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Madagascar’s March Madness

The fourth-largest island in the world, blessed with both a mild tropical climate that is hospitable to an incredible biodiversity – it is home to some 5% of the earth’s animal and plant species, including some 9,000 flora found nowhere else in the world – and as well as an open economy that has been growing at a steady pace of 7% annually and whose perceived success made it the very first country with a Millennium Challenge Corporation compact when it signed an agreement worth $110 million in April 2005, Madagascar seemed to have a lot going for it. Unfortunately, mob actions which culminated in this week’s overthrow of President Marc Ravalomanana have significantly set back progress on the France-sized isle in the Indian Ocean off the eastern coast of Africa.Unless the 20 million Malagasy regain their sense of balance, they place in jeopardy not only their own recent gains, but those of the entire African continent, at a time when neither can afford to run such risks. The uprising also calls into question the policies of Madagascar’s generous foreign benefactors, including the United States, who have invested heavily in what has proven to be the country’s rather illusory “success.”

Since achieving independence from France in 1960, Madagascar’s political development has been uneven, to put it mildly. The first president, Philibert Tsiranana, gradually transformed the republic into an authoritarian one-party state with his once moderate Social Democratic Party as the dominant political force, brutally crushing a rebellion in 1971. The following year, however, amid widespread protests, Tsiranana was forced to resign, handing power over to General Gabriel Ramanantsoa, who downgraded relations with France, while pursuing close ties with the communist bloc. In February 1975, Ramanantsoa’s interior minister, Colonel Richard Ratsimandrava, used the pretext of new protests to seize the presidency for himself. Ratsimandrava only lasted six days before he was assassinated and replaced by yet another military man, General Gilles Andriamahazo, who managed to steer the country back from the precipice of civil war before resigning four months later in favor of Vice Admiral Didier Ratsiraka.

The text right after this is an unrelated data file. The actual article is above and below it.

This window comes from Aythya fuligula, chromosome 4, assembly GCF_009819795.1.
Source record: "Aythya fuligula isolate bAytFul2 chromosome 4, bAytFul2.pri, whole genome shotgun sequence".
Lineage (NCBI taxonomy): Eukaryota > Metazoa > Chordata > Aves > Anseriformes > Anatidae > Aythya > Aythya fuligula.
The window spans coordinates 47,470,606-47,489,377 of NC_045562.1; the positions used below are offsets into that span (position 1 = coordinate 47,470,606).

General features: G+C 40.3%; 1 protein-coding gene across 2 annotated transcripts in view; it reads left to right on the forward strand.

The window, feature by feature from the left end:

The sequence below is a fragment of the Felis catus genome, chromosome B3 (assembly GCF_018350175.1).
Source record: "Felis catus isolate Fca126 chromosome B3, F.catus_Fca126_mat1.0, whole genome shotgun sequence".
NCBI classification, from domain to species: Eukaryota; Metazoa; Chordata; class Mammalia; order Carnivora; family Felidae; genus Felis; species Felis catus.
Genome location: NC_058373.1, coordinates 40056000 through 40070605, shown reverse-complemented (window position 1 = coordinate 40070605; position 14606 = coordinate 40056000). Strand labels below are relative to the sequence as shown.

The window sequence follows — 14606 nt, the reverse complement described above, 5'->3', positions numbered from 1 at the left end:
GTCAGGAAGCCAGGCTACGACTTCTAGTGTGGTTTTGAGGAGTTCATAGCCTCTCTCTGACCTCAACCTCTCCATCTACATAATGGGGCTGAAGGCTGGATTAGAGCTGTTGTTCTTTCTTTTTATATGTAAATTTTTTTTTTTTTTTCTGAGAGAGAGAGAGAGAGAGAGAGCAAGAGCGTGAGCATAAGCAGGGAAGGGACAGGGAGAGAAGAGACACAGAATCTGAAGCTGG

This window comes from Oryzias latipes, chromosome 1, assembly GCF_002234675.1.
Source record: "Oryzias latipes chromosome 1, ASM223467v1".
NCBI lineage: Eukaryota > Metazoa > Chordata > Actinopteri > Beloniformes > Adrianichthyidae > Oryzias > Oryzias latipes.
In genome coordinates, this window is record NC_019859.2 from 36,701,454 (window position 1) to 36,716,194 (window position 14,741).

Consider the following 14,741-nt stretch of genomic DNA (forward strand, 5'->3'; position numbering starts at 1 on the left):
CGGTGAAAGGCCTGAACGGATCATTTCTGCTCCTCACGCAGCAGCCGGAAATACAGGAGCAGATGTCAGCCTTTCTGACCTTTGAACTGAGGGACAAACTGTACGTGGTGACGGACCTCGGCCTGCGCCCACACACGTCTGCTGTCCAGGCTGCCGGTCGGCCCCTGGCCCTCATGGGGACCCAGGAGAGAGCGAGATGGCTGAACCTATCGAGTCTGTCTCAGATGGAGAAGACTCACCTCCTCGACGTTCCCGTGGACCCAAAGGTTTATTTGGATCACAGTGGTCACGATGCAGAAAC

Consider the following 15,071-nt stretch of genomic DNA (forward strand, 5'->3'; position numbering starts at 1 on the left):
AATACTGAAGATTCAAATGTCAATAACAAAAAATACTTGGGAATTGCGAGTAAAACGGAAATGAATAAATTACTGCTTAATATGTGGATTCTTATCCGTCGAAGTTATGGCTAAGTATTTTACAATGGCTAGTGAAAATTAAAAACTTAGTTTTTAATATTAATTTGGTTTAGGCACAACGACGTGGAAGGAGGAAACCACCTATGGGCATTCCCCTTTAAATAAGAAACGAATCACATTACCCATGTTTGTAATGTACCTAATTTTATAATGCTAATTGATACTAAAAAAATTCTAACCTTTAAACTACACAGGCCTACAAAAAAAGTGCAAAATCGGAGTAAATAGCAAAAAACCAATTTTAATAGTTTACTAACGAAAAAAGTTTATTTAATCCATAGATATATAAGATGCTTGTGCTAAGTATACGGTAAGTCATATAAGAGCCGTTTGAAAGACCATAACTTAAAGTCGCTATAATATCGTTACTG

Ratsiraka dominated Malagasy politics for most of the next quarter-century. After holding a bogus referendum which awarded him – with 95% of the vote, no less – a seven-year term of office, Ratsiraka set about building a one-party socialist state, nationalizing most of the economy and cutting the remaining ties to France (earlier, as his predecessor’s foreign minister, he had expelled the United States ambassador, Joseph Mendenhall; Ratsiraka also shut down the NASA tracking station at Tananarive). Ratsiraka further consolidated power in 1977, when his political party was the only one allowed to contest the parliamentary elections. He was subsequently “reelected” president by lopsided margins in 1982 and 1989. During his rule, Ratsiraka forged even closer ties with the Soviet Union, which provided his regime with military advisers and technical advice as well as access to MiG-21 “Fishbed” jet fighters. The Soviets also built a series of sea lane intercept stations along Madagascar’s western coast astride the Mozambique Channel, although these subsequently were abandoned at the end of the Cold War.